1836 Gobrecht, Name on Base
Gobrecht dollars in circulation. (This paragraph was written by R.W.Julian.) The Gobrecht dollars of the late 1830s were struck on government account. When these were purchased by the public (either at the Mint or a Philadelphia bank), the money received was then credited to the bullion fund of the Mint. The number produced was rather small so this was no accounting problem. Some of the pieces were paid out to silver bullion depositors, who opted for a small number of silver dollars in payment of their claim again the Mint.
Snowden writes: The Cabinet Collection of the Mint of the United States, by Mint Director James Ross Snowden, 1860, p. 110, told of the coinage of 1836 Gobrecht dollars:
The other silver coins remained unchanged until the year 1836. In this year, the dollar, which had not been coined since the year 1804, again made its appearance, but this time in an entire new costume. On the obverse it presents the goddess of Liberty seated upon a rock, supporting with her right hand the United States shield, across which floats a scroll, inscribed "LIBERTY;" and with her left, the staff and liberty cap. (This effigy has graced our coinage ever since, to the present day.) Beneath it is the date "1836."
On the reverse is an eagle in flight, facing to the left, surrounded by twenty-six stars, of different magnitudes, according to the size of the States which they represent. (The twenty-sixth star was intended for Michigan, which was then an applicant for admission into the Union, but was not admitted until the beginning of the following year.) Legend. UNITED STATES OF AMERICA ... ONE DOLLAR.
The dies for this coinage were designed and engraved by Mr. Christian Gobrecht, whose name appears upon the base which supports the effigy of Liberty. The edge is perfectly plain. There was a coinage of 1,000 pieces, which were returned to the Treasurer on the thirty-first day of December. It is probable, however, that they were intended merely as specimen pieces, being issued for the purpose of courting public approbation.
Proofs: All 1836 Gobrecht dollars were struck with Proof finish. Those minted in 1836 and 1837, all dated 1836, are known as originals. All are listed as Judd-60.
A new concept: Conventional numismatic wisdom has it that coins with die alignment IV are restrikes made circa 1858-1860, or even later. However, a number of numismatic scholars-James C. Gray, Andrew W. Pollock III, and the author among them-have questioned this. In a letter dated May 14, 1992, James C. Gray stated the following:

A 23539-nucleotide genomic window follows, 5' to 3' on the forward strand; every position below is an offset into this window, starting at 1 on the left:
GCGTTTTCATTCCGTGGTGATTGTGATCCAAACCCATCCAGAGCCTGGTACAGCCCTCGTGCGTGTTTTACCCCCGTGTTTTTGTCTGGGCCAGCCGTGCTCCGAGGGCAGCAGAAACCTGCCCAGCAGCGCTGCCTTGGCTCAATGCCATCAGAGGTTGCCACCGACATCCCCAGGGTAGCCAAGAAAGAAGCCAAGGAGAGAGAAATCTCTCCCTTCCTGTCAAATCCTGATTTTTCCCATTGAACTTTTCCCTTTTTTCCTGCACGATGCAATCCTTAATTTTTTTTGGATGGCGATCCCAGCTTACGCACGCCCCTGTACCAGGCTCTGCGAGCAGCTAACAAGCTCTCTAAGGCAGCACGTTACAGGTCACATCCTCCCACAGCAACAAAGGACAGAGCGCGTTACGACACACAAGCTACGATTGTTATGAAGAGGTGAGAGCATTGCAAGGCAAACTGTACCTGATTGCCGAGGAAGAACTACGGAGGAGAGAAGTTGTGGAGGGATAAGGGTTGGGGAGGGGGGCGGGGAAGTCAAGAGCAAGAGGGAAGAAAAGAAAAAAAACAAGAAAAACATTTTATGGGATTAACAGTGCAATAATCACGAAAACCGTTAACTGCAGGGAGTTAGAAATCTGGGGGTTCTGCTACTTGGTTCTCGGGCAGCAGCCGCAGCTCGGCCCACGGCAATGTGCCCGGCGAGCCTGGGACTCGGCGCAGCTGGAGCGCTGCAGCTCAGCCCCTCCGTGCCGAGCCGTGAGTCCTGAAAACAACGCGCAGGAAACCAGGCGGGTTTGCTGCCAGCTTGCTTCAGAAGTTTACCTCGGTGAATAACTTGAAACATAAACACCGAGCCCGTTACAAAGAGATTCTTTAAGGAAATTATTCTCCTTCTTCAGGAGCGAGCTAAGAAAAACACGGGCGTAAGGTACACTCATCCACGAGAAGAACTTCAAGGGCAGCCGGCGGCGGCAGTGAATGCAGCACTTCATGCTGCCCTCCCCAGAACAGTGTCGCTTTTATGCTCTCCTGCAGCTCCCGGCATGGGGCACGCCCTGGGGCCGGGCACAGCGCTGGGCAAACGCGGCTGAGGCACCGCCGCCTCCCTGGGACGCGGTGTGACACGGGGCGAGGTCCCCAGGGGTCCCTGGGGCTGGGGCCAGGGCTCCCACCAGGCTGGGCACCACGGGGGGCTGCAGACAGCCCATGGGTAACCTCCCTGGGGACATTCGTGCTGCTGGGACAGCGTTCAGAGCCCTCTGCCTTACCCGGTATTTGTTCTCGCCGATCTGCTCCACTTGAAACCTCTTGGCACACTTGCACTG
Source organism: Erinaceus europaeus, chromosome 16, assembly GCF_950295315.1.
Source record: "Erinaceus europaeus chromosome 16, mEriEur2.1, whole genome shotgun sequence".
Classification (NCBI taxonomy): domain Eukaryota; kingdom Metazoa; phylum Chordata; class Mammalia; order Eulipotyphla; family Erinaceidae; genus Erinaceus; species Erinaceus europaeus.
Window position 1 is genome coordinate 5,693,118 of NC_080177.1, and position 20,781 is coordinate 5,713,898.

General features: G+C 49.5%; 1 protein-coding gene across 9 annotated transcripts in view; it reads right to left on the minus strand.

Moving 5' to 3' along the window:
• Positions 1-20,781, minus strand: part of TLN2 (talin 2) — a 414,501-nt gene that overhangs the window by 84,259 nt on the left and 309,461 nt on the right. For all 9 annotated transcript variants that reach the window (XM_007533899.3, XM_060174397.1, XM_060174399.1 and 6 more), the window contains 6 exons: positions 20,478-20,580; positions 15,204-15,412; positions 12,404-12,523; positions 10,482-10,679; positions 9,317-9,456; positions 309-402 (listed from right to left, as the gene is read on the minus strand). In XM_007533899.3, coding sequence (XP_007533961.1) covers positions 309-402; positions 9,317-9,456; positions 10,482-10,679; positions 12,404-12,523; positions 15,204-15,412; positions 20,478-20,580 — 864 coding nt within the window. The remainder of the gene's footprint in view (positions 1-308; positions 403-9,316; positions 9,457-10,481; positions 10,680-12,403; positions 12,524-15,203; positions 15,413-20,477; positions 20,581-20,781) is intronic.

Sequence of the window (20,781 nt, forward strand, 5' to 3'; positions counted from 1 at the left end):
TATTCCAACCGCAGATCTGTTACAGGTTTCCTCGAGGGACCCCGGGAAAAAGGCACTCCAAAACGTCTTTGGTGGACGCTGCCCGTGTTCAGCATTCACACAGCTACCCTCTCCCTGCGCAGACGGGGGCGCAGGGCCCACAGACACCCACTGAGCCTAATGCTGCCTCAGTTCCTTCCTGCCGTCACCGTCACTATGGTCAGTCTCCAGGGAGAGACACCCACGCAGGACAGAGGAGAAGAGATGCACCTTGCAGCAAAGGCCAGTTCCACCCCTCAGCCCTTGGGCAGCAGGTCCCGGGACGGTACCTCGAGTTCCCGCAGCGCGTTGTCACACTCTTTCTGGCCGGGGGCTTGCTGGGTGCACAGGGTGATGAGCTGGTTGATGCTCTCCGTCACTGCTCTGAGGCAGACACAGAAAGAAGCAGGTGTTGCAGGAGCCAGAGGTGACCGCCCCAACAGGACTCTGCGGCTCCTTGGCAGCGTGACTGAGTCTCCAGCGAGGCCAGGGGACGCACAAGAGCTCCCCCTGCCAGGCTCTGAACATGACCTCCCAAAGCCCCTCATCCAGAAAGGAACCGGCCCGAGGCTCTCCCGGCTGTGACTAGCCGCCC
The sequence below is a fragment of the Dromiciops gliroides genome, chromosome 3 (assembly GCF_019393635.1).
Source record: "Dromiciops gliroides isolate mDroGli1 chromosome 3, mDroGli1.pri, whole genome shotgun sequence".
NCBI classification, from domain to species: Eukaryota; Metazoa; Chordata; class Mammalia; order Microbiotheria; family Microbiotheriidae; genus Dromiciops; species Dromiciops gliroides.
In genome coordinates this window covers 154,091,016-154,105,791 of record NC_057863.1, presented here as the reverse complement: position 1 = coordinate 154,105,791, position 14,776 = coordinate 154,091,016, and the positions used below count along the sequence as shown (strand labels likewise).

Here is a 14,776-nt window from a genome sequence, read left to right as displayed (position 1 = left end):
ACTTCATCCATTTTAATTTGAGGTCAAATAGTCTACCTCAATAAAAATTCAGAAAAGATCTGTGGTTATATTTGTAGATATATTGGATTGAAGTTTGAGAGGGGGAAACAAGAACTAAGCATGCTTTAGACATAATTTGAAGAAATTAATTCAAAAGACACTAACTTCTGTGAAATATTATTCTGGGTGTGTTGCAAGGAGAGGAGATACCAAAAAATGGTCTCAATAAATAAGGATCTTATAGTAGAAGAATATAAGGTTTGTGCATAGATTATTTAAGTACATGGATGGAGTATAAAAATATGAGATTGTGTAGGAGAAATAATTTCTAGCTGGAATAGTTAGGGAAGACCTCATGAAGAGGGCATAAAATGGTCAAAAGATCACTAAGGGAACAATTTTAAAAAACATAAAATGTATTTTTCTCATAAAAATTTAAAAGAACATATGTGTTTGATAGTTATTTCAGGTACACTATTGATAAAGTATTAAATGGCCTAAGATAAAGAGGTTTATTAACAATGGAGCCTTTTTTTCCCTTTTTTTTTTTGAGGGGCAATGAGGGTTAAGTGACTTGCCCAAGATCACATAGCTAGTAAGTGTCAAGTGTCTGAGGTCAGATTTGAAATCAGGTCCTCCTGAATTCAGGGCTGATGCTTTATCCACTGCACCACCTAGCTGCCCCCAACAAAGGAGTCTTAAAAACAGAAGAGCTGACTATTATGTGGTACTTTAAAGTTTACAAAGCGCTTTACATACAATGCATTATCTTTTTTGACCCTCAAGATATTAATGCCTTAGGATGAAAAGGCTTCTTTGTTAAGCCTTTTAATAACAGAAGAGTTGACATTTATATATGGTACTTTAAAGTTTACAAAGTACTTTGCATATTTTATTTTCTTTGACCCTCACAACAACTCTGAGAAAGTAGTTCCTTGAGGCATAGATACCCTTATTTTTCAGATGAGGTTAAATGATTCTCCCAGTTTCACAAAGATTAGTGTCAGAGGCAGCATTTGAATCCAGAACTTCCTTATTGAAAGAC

As pointed out in your Norweb III catalogue, it appears that 1836 pieces with Die Alignment IV were struck on 416- grain planchets. The piece is, my collection is lightly circulated and was Lot 3035 of your Ezra Cole Collection Sale; it weighs 413.3 grains. It would be most interesting if one of these coins were subjected to scientific analysis and found to be .8924 fine silver, which of course would mean that they conform to the pre-1837 standard. If this is true, then it would be very unlikely that these coins were struck in the 1850s and 1860s when it is believed that restrikes were made. It is my feeling that these coins are indeed the March 1837 issue struck on planchets left over from the December 1836 striking of original Gobrecht dollars ....
All 1836 Gobrechts which I have seen from Die Alignment III have been [Proof-60 or finer] and have had a cracked reverse die, and I feel that these coins are clearly restrikes.
Survey results: A survey taken by Andrew W. Pollock III of 24 specimens of 1836 Gobrecht dollars passing through the hands of Auctions by Bowers and Merena, Inc. from 1989 through mid-1992 showed these results:
Alignment I: 16 coins = 67% of population.
Alignment II: 1 coin = 4%
Alignment III: 1 coin = 4%
Alignment IV: 6 coins = 25%.
The sample is too small to be statistically precise, especially with regard to alignments II and III with one coin each, but the difference in rarity between alignments I and Iv is readily apparent,
It is believed that 1000+ 600 coins (1,600 total) were struck in 1836 and by March 31, 1837 with the 1836 date. Not considering alignments II and III, which are rare today and may have been struck after March 31, 1837, if the population of alignment I (16 .coins) and alignment IV (6 coins) in this survey is considered alone, the results are:
Alignment I: 16 coins = 73 % of population (of I and IV combined)
Alignment IV; 6 coins = 27% of population (of I and IV combined)
This compares to the following proportions of the number of 1836-dated Gobrecht dollars struck in 1836 (1,000) and in 1837 up to March 31st (600) as follows:
1836 coinage: 1,000 coins = 62.5% of 1,600 total struck. Early 1837 coinage: 600 coins = 37.5% of 1,600 total struck.
Obviously, there is some type of correlation here. Further detailed research of extant coins will permit us to refine the figures.
The following descriptions are different in certain respects from the opinions expressed in print elsewhere by Walter H. Breen and R.W.Julian and are based upon information from Messrs. Gray, Pollock, and others: